Auxiliary Sends For Effects

music mixer send and auxiliaryI wrote about this topic once before in the post – Using Auxiliary Sends For Effects In Pro Tools. That article references a video from Wink Sound showing you how to use auxiliary sends in Pro Tools to process effects on a bass guitar track – as opposed to simply adding (instantiating is the word usually used here, meaning creating an “instance” of an effect) each effect directly onto the bass track.

Well, I wanted to add some things to what I said in that article. First, I stated that the main reason for using an auxiliary send was to save processing power on your computer. Though this is still a major benefit if you have multiple tracks all dipping their buckets (my metaphor) into the same effects (say, reverb) trough (a metaphor for the auxiliary track with the effect on it). However, that is not the only benefit of using an auxiliary send/track for processing some effects.

As shown in the example in the video, the main benefit is the extra control you have by processing the effect independently of the dry (meaning with no effects) audio from the bass track. In the video, Mike creates a new track – the auxiliary track – and puts a chorus effect on it. Then he uses something called a “send,” on the bass track, which basically just taps/siphons/splits off  the audio signal so you can send it somewhere else, while the main bass audio continues to the master output as normal. The “send” is routed to the auxiliary track to be treated by the chorus effect.

So far, there isn’t much of an advantage to doing this as opposed to just sticking (instantiating) the chorus effect on the bass track, other than from an organization standpoint where you have both a dry and a wet signal to work with. But then Mike talks about adding an EQ to the aux track (which already has a chorus effect on it) in order to filter the chorus so that the chorus only happens in a certain frequency range. You wouldn’t be able to do that if you just slapped both the EQ and the chorus effects onto the bass track.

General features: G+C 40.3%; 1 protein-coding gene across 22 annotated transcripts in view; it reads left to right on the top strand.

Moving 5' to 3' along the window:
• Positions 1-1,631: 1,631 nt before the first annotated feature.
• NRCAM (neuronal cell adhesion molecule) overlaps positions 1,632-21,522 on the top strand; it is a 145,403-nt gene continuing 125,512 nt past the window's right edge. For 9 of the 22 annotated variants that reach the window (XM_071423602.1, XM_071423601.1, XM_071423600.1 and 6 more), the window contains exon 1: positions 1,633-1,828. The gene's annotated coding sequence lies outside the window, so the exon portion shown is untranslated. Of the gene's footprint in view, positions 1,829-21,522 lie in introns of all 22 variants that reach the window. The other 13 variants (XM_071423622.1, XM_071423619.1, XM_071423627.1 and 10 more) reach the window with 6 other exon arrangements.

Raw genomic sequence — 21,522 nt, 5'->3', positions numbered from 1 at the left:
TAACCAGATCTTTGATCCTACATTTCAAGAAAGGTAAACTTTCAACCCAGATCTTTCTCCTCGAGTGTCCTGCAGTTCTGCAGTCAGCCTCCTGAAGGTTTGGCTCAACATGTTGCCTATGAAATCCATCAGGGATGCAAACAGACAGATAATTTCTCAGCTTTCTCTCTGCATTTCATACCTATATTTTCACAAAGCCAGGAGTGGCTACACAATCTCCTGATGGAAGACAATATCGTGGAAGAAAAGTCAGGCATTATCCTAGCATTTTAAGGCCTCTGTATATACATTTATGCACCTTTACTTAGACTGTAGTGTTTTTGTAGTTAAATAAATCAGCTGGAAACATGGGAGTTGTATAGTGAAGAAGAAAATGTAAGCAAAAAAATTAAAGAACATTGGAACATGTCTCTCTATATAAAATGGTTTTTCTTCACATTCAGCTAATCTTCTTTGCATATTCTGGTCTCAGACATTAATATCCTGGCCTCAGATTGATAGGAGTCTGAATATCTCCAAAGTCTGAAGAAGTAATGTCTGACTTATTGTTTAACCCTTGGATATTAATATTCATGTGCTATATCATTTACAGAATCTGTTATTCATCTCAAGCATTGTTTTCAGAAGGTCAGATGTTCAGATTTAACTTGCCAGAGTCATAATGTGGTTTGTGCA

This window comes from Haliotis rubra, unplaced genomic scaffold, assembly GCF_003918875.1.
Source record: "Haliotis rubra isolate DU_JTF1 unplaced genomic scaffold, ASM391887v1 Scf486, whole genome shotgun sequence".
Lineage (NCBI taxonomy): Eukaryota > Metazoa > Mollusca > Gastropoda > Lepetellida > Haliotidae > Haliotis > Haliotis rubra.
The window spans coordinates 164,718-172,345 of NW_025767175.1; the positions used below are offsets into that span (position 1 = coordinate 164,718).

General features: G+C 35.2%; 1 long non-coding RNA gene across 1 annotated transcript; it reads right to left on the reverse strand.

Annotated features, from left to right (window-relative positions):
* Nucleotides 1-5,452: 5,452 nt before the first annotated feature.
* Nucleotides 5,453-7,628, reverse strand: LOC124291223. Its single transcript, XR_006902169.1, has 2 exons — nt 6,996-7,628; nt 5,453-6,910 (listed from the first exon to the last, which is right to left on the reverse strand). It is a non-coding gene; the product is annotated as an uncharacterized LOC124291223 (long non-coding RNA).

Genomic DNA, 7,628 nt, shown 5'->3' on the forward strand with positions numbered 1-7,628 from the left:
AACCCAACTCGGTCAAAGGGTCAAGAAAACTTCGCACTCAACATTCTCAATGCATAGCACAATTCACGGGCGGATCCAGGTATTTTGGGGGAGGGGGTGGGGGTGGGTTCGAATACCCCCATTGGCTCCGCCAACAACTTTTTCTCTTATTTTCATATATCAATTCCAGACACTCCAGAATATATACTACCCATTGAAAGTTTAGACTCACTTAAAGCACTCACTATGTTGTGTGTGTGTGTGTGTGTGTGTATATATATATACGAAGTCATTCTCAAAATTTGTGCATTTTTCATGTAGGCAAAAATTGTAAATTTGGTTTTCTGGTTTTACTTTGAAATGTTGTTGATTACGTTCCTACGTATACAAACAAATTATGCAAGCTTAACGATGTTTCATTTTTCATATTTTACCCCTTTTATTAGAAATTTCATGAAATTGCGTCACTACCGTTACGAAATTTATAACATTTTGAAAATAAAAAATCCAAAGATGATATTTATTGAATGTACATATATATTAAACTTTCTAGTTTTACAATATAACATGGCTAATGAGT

So to sum up ((ha! a little send/bus/aux pun for you:)), using a “send” from an audio track to process effects has multiple advantages. It allows you to create a common effect track that you can send multiple tracks in order to share the same effect (BTW, you use a “bus,” as explained in the video, to accept multiple  track sends for summing. Tracks, like an auxiliary track, cannot usually accept inputs from more than one source. So you set that single source as the bus). And it also allows you the flexibility to process effects differently than you could if they were all just plugged into (instantiated) the audio track.

Below is that video I keep talking about. It uses Pro Tools, but the steps are the same in any digital audio workstation (DAW). However, things can get more flexible, and consequently more complex, in computer mixers like you have in DAWs. For example, in Reaper, tracks can also act as busses! That means tracks CAN accept multiple sends from other tracks. So you can set up a track as an effects bus, putting the effects on that track and sort of combining the aux and bus into one. So you wouldn’t have to route the send from and audio track first to a bus, and then to the aux track. Yeah, I know. That’s a bit confusing, even to me, to read it. I’ll write an article just on sends busses and auxiliary tracks to help it make sense.

Anyway, here is the video. I promise this time:).


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